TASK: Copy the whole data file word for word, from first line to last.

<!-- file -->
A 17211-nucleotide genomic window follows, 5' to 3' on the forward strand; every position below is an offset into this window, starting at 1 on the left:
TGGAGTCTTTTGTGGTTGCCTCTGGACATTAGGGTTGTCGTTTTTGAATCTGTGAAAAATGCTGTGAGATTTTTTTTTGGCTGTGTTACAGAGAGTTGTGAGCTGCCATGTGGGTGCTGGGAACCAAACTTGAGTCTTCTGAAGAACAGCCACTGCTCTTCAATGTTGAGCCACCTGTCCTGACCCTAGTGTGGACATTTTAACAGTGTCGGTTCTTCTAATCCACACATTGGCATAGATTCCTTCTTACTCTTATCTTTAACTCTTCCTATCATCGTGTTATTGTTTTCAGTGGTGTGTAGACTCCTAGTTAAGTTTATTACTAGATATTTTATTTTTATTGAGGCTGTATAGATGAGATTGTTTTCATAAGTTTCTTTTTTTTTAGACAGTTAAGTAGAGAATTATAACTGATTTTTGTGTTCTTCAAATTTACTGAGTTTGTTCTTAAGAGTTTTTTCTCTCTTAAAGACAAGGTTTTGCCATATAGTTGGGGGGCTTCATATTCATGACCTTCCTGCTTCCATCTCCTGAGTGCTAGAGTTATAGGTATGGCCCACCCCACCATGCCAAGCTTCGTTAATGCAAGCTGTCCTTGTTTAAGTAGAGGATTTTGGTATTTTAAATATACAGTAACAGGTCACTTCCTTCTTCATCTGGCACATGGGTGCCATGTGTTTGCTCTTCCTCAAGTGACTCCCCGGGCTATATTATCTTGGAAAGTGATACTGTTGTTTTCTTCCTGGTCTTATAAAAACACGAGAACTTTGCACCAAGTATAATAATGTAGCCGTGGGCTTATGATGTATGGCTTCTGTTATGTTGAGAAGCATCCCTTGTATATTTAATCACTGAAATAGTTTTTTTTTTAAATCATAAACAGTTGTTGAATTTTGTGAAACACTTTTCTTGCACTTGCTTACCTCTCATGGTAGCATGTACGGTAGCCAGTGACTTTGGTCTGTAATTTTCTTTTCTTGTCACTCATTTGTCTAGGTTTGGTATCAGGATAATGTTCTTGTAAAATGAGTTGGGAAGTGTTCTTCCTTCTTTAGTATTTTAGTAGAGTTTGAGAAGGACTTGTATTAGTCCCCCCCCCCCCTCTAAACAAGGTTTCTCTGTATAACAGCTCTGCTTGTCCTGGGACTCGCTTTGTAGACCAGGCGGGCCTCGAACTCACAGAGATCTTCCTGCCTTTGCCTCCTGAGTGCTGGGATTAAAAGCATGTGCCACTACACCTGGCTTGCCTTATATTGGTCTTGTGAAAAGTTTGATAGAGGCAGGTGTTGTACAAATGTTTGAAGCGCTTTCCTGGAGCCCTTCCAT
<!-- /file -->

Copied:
A 17211-nucleotide genomic window follows, 5' to 3' on the forward strand; every position below is an offset into this window, starting at 1 on the left:
TGGAGTCTTTTGTGGTTGCCTCTGGACATTAGGGTTGTCGTTTTTGAATCTGTGAAAAATGCTGTGAGATTTTTTTTTGGCTGTGTTACAGAGAGTTGTGAGCTGCCATGTGGGTGCTGGGAACCAAACTTGAGTCTTCTGAAGAACAGCCACTGCTCTTCAATGTTGAGCCACCTGTCCTGACCCTAGTGTGGACATTTTAACAGTGTCGGTTCTTCTAATCCACACATTGGCATAGATTCCTTCTTACTCTTATCTTTAACTCTTCCTATCATCGTGTTATTGTTTTCAGTGGTGTGTAGACTCCTAGTTAAGTTTATTACTAGATATTTTATTTTTATTGAGGCTGTATAGATGAGATTGTTTTCATAAGTTTCTTTTTTTTTAGACAGTTAAGTAGAGAATTATAACTGATTTTTGTGTTCTTCAAATTTACTGAGTTTGTTCTTAAGAGTTTTTTCTCTCTTAAAGACAAGGTTTTGCCATATAGTTGGGGGGCTTCATATTCATGACCTTCCTGCTTCCATCTCCTGAGTGCTAGAGTTATAGGTATGGCCCACCCCACCATGCCAAGCTTCGTTAATGCAAGCTGTCCTTGTTTAAGTAGAGGATTTTGGTATTTTAAATATACAGTAACAGGTCACTTCCTTCTTCATCTGGCACATGGGTGCCATGTGTTTGCTCTTCCTCAAGTGACTCCCCGGGCTATATTATCTTGGAAAGTGATACTGTTGTTTTCTTCCTGGTCTTATAAAAACACGAGAACTTTGCACCAAGTATAATAATGTAGCCGTGGGCTTATGATGTATGGCTTCTGTTATGTTGAGAAGCATCCCTTGTATATTTAATCACTGAAATAGTTTTTTTTTTAAATCATAAACAGTTGTTGAATTTTGTGAAACACTTTTCTTGCACTTGCTTACCTCTCATGGTAGCATGTACGGTAGCCAGTGACTTTGGTCTGTAATTTTCTTTTCTTGTCACTCATTTGTCTAGGTTTGGTATCAGGATAATGTTCTTGTAAAATGAGTTGGGAAGTGTTCTTCCTTCTTTAGTATTTTAGTAGAGTTTGAGAAGGACTTGTATTAGTCCCCCCCCCCCCTCTAAACAAGGTTTCTCTGTATAACAGCTCTGCTTGTCCTGGGACTCGCTTTGTAGACCAGGCGGGCCTCGAACTCACAGAGATCTTCCTGCCTTTGCCTCCTGAGTGCTGGGATTAAAAGCATGTGCCACTACACCTGGCTTGCCTTATATTGGTCTTGTGAAAAGTTTGATAGAGGCAGGTGTTGTACAAATGTTTGAAGCGCTTTCCTGGAGCCCTTCCAT